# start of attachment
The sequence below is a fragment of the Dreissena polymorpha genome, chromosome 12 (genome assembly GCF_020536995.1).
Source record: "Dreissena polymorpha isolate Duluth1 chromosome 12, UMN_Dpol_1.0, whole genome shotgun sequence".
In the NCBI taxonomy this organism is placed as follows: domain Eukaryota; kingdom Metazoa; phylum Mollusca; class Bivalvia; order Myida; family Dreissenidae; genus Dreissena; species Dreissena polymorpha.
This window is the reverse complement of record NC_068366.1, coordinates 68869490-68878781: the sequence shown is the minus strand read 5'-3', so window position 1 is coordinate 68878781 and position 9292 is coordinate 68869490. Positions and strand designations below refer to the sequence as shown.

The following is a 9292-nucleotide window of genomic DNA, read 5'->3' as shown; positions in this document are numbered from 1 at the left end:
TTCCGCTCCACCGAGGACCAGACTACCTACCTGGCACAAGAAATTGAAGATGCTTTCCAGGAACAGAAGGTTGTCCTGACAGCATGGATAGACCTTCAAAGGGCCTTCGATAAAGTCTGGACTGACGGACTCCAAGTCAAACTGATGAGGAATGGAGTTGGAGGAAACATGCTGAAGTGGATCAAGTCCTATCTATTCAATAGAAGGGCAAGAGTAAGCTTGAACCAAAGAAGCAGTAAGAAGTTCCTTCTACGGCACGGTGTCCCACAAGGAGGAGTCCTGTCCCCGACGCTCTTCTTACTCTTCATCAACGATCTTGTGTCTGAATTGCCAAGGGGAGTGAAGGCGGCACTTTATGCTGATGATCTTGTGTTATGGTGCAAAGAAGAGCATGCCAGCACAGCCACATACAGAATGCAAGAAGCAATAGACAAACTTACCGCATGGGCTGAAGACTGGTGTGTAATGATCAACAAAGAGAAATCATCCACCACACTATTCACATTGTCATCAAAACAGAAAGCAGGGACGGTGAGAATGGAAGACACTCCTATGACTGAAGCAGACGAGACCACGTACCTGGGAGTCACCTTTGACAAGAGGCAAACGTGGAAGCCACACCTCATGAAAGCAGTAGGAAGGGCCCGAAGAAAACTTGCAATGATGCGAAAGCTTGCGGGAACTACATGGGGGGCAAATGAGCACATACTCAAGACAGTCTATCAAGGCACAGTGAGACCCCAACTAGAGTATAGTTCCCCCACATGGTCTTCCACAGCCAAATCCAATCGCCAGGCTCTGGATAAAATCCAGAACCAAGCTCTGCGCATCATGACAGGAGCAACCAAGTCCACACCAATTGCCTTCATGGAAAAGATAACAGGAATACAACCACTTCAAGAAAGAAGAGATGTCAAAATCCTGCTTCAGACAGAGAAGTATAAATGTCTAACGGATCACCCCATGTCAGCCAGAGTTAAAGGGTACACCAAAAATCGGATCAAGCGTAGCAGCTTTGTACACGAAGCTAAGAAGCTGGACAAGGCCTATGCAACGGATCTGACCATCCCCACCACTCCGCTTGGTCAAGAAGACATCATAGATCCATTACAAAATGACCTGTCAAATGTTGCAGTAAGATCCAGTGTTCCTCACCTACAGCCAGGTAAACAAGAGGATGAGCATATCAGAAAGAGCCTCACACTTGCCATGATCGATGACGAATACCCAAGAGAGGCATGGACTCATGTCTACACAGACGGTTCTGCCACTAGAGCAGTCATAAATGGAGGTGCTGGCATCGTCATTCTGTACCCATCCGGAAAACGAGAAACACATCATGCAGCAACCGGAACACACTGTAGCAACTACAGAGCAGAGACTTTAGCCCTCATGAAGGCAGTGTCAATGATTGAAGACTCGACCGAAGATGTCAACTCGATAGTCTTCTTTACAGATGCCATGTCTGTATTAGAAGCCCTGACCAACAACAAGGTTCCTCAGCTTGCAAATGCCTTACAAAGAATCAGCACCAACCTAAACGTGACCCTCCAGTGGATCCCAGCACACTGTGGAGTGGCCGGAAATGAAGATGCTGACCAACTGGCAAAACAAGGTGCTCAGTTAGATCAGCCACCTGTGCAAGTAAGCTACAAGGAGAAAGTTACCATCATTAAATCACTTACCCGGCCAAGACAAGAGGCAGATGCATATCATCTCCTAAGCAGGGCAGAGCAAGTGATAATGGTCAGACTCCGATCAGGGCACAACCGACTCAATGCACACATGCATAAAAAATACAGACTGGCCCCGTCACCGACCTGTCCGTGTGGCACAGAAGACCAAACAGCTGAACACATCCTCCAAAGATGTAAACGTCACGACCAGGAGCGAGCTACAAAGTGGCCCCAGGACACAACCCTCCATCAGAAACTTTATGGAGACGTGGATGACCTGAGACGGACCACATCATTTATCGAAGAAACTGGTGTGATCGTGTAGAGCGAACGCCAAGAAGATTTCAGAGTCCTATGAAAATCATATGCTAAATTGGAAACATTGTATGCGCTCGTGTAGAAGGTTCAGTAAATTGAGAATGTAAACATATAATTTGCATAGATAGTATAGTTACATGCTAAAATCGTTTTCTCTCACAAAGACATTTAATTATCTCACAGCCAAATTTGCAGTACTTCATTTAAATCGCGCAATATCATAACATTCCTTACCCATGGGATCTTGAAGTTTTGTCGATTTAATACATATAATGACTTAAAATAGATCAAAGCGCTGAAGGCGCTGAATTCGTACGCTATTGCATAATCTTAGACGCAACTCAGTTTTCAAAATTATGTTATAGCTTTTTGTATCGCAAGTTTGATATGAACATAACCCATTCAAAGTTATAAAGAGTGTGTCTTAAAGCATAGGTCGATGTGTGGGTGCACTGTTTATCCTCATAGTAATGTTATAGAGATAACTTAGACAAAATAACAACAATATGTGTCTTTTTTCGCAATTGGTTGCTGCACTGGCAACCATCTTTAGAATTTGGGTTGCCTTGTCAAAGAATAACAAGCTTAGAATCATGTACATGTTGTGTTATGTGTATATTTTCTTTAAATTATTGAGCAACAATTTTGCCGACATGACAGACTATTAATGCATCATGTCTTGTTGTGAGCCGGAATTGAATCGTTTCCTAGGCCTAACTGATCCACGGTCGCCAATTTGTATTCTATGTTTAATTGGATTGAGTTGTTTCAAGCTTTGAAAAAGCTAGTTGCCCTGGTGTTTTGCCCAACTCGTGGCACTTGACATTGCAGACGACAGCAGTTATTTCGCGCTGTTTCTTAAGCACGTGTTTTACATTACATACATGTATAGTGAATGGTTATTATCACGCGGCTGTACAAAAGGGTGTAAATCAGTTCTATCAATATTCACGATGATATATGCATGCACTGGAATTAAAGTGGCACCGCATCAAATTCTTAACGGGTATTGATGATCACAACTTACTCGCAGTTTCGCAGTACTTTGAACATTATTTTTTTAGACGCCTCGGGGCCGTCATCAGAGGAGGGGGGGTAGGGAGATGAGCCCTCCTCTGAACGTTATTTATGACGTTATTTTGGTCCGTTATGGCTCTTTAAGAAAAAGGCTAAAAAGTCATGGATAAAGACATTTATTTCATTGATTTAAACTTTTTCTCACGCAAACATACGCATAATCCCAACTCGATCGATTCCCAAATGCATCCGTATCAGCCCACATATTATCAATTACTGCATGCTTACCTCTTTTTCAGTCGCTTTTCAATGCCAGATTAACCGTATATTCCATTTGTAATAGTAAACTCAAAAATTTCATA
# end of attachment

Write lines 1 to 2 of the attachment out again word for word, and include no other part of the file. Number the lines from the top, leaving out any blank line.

The sequence below is a fragment of the Dreissena polymorpha genome, chromosome 12 (genome assembly GCF_020536995.1).
Source record: "Dreissena polymorpha isolate Duluth1 chromosome 12, UMN_Dpol_1.0, whole genome shotgun sequence".